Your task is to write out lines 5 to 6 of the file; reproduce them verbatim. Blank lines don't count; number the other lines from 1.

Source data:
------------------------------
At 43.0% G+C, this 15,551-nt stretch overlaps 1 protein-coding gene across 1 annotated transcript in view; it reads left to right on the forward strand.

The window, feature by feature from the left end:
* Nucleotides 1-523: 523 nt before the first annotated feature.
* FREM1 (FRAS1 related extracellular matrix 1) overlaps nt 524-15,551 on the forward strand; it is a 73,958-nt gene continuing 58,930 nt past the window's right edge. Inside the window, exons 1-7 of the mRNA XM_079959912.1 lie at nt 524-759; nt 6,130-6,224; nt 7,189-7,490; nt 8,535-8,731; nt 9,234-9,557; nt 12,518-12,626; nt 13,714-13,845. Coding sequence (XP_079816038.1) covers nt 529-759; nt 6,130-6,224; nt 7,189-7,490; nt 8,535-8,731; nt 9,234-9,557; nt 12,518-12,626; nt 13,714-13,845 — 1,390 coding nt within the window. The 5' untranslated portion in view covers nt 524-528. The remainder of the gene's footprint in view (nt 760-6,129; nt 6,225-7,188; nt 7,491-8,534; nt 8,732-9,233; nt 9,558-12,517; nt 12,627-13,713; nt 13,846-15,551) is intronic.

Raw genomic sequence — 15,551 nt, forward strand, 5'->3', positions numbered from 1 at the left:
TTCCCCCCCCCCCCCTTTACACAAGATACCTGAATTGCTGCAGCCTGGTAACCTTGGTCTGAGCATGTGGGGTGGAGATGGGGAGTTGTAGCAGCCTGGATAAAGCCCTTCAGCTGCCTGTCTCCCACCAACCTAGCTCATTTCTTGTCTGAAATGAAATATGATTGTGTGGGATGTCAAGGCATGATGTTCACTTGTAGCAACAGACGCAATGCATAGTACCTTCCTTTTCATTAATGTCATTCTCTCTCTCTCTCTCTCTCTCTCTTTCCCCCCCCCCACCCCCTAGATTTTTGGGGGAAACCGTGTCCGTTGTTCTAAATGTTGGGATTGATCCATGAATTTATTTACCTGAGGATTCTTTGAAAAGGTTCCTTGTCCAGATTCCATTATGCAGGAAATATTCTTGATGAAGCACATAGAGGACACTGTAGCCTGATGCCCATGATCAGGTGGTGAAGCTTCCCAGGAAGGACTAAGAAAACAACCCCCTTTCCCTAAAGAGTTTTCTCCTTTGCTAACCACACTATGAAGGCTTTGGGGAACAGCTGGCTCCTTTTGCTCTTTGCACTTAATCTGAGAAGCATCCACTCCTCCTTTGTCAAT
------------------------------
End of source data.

Raw genomic sequence — 15,551 nt, forward strand, 5'->3', positions numbered from 1 at the left:
TTCCCCCCCCCCCCCTTTACACAAGATACCTGAATTGCTGCAGCCTGGTAACCTTGGTCTGAGCATGTGGGGTGGAGATGGGGAGTTGTAGCAGCCTGGATAAAGCCCTTCAGCTGCCTGTCTCCCACCAACCTAGCTCATTTCTTGTCTGAAATGAAATATGATTGTGTGGGATGTCAAGGCATGATGTTCACTTGTAGCAACAGACGCAATGCATAGTACCTTCCTTTTCATTAATGTCATTCTCTCTCTCTCTCTCTCTCTCTCTTTCCCCCCCCCCACCCCCTAGATTTTTGGGGGAAACCGTGTCCGTTGTTCTAAATGTTGGGATTGATCCATGAATTTATTTACCTGAGGATTCTTTGAAAAGGTTCCTTGTCCAGATTCCATTATGCAGGAAATATTCTTGATGAAGCACATAGAGGACACTGTAGCCTGATGCCCATGATCAGGTGGTGAAGCTTCCCAGGAAGGACTAAGAAAACAACCCCCTTTCCCTAAAGAGTTTTCTCCTTTGCTAACCACACTATGAAGGCTTTGGGGAACAGCTGGCTCCTTTTGCTCTTTGCACTTAATCTGAGAAGCATCCACTCCTCCTTTGTCAAT